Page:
Options trading platforms come in all shapes and sizes.
For example, many bonds are convertible into common stock at the buyer's option, or may be called bought back at specified prices at the issuer's option. Mortgage borrowers have long had the option to repay the loan early, which corresponds to a callable bond option. Options contracts have been known for decades. The Chicago Board Options Exchange was established in , which set up a regime using standardized forms and terms and trade through a guaranteed clearing house.
Trading activity and academic interest has increased since then. Today, many options are created in a standardized form and traded through clearing houses on regulated options exchanges , while other over-the-counter options are written as bilateral, customized contracts between a single buyer and seller, one or both of which may be a dealer or market-maker. Options are part of a larger class of financial instruments known as derivative products , or simply, derivatives.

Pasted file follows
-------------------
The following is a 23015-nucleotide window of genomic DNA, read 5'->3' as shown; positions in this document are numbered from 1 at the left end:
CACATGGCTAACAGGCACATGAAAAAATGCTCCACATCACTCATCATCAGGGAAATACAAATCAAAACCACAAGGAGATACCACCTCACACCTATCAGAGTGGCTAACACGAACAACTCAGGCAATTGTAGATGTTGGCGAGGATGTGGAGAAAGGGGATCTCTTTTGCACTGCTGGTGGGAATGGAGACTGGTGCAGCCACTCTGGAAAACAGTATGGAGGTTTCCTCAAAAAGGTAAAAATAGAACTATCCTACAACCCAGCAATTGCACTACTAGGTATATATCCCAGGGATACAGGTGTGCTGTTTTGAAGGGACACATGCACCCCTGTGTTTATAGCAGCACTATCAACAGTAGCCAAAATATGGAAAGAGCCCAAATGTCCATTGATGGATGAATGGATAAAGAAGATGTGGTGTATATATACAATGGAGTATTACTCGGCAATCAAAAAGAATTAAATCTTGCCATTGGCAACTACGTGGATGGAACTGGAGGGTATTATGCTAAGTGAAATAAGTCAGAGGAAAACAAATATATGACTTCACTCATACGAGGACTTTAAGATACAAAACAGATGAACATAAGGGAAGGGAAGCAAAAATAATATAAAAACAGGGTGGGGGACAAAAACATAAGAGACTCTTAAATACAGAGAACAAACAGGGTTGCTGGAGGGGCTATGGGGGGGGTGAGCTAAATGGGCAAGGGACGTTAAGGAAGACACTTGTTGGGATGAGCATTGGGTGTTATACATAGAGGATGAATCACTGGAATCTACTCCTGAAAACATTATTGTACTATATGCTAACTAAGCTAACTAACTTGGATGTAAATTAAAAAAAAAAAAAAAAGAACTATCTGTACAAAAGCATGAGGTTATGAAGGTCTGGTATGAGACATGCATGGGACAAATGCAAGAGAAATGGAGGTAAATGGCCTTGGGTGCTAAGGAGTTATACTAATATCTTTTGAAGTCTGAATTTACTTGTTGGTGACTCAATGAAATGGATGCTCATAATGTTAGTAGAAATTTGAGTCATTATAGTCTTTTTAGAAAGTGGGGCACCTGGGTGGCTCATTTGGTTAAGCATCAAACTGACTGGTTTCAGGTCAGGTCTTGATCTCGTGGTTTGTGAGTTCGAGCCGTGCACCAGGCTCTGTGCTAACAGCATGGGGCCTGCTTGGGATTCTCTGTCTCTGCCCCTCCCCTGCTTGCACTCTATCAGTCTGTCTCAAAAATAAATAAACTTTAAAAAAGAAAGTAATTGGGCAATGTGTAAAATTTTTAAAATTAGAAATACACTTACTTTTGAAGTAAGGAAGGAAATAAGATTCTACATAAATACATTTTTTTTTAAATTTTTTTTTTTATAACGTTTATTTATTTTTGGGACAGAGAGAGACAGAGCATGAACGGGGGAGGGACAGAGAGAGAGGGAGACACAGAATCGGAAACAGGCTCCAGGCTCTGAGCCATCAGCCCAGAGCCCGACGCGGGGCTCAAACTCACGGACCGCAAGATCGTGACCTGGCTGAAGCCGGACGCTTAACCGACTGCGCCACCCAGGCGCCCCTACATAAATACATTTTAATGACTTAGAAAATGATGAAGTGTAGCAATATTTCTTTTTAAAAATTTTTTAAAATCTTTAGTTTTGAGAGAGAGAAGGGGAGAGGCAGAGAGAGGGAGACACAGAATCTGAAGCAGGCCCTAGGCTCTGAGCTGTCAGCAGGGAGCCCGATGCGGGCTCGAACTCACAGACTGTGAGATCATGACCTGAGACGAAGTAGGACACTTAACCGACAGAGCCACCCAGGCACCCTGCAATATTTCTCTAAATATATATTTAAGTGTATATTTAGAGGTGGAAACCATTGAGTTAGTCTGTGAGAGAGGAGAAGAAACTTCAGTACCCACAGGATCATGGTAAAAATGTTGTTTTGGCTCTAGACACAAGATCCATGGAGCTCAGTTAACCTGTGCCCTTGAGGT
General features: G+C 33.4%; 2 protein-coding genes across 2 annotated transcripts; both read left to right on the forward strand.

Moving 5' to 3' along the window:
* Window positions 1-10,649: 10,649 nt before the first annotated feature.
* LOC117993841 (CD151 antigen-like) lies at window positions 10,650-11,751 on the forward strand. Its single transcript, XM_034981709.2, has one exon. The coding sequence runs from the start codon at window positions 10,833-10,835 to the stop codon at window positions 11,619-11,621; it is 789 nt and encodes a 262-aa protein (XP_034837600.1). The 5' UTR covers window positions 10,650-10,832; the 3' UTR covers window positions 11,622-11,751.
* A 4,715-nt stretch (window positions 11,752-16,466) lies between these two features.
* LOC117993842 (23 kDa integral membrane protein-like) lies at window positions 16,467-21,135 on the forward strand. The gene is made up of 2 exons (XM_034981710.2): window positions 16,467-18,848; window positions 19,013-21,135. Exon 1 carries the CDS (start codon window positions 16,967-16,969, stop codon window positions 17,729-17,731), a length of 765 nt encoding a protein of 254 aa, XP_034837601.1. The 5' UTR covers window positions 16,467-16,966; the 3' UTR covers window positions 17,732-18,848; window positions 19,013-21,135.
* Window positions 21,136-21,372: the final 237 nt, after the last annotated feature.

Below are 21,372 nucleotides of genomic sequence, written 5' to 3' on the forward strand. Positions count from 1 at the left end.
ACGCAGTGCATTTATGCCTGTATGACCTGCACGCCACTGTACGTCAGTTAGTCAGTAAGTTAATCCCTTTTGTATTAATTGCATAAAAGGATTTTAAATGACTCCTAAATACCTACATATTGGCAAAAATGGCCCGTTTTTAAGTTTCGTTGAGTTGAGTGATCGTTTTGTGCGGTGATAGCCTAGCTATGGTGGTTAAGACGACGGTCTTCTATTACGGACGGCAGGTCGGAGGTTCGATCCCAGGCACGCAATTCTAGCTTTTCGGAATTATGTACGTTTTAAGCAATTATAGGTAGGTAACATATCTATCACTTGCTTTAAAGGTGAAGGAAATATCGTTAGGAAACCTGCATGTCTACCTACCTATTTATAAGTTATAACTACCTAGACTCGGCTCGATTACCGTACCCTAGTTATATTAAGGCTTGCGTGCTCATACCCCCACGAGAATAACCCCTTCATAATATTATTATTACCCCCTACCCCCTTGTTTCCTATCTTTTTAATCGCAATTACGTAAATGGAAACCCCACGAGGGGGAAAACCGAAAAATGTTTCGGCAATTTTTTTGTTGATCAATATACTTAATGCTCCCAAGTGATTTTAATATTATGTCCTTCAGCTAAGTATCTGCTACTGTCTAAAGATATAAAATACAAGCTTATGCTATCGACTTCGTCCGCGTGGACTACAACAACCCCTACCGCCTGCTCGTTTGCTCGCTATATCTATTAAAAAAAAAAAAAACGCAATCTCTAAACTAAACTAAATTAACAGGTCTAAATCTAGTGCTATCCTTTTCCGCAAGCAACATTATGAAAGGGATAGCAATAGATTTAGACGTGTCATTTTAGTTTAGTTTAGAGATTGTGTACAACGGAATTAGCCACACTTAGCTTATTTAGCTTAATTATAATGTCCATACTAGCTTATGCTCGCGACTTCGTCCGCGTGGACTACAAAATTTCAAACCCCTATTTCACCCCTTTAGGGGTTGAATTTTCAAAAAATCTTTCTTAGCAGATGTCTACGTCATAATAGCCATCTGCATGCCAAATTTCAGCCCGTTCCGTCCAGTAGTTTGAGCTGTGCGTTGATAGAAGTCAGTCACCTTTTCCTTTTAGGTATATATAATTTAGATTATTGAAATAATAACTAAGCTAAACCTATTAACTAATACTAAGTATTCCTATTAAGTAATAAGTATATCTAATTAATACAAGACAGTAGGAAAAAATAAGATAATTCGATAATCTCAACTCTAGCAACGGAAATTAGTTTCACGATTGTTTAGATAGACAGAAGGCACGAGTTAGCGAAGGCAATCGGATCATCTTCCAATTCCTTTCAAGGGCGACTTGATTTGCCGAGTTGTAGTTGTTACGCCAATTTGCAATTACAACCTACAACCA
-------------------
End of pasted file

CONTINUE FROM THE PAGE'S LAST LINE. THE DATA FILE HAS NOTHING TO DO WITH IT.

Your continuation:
A financial option is a contract between two counterparties with the terms of the option specified in a term sheet. Option contracts may be quite complicated; however, at minimum, they usually contain the following specifications: . Exchange-traded options also called "listed options" are a class of exchange-traded derivatives. Exchange-traded options have standardized contracts, and are settled through a clearing house with fulfillment guaranteed by the Options Clearing Corporation OCC. Since the contracts are standardized, accurate pricing models are often available.
Exchange-traded options include:  . Over-the-counter options OTC options, also called "dealer options" are traded between two private parties, and are not listed on an exchange. The terms of an OTC option are unrestricted and may be individually tailored to meet any business need. In general, the option writer is a well-capitalized institution in order to prevent the credit risk. Option types commonly traded over the counter include:.